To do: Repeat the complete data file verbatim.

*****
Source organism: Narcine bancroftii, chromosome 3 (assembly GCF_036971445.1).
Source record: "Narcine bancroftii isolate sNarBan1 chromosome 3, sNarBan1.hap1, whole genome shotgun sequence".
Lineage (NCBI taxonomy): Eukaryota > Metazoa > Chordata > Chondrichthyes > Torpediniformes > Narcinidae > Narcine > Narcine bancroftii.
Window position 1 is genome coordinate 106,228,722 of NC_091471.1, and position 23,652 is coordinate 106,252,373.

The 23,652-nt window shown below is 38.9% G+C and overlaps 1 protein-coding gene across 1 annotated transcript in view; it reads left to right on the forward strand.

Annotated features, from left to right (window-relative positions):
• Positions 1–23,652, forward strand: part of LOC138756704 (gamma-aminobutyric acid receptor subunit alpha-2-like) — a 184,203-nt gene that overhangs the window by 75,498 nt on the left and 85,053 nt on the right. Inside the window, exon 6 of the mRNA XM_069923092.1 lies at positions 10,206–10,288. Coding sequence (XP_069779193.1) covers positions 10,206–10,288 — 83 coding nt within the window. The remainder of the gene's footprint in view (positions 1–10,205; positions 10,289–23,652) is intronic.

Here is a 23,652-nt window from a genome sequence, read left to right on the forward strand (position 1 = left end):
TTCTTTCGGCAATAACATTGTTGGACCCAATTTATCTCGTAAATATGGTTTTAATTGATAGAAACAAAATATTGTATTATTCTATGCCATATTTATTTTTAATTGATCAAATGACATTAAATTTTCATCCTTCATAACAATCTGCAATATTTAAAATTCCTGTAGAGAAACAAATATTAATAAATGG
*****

Source organism: Narcine bancroftii, chromosome 3 (assembly GCF_036971445.1).
Source record: "Narcine bancroftii isolate sNarBan1 chromosome 3, sNarBan1.hap1, whole genome shotgun sequence".
Lineage (NCBI taxonomy): Eukaryota > Metazoa > Chordata > Chondrichthyes > Torpediniformes > Narcinidae > Narcine > Narcine bancroftii.
Window position 1 is genome coordinate 106,228,722 of NC_091471.1, and position 23,652 is coordinate 106,252,373.

The 23,652-nt window shown below is 38.9% G+C and overlaps 1 protein-coding gene across 1 annotated transcript in view; it reads left to right on the forward strand.

Annotated features, from left to right (window-relative positions):
• Positions 1–23,652, forward strand: part of LOC138756704 (gamma-aminobutyric acid receptor subunit alpha-2-like) — a 184,203-nt gene that overhangs the window by 75,498 nt on the left and 85,053 nt on the right. Inside the window, exon 6 of the mRNA XM_069923092.1 lies at positions 10,206–10,288. Coding sequence (XP_069779193.1) covers positions 10,206–10,288 — 83 coding nt within the window. The remainder of the gene's footprint in view (positions 1–10,205; positions 10,289–23,652) is intronic.

Here is a 23,652-nt window from a genome sequence, read left to right on the forward strand (position 1 = left end):
TTCTTTCGGCAATAACATTGTTGGACCCAATTTATCTCGTAAATATGGTTTTAATTGATAGAAACAAAATATTGTATTATTCTATGCCATATTTATTTTTAATTGATCAAATGACATTAAATTTTCATCCTTCATAACAATCTGCAATATTTAAAATTCCTGTAGAGAAACAAATATTAATAAATGG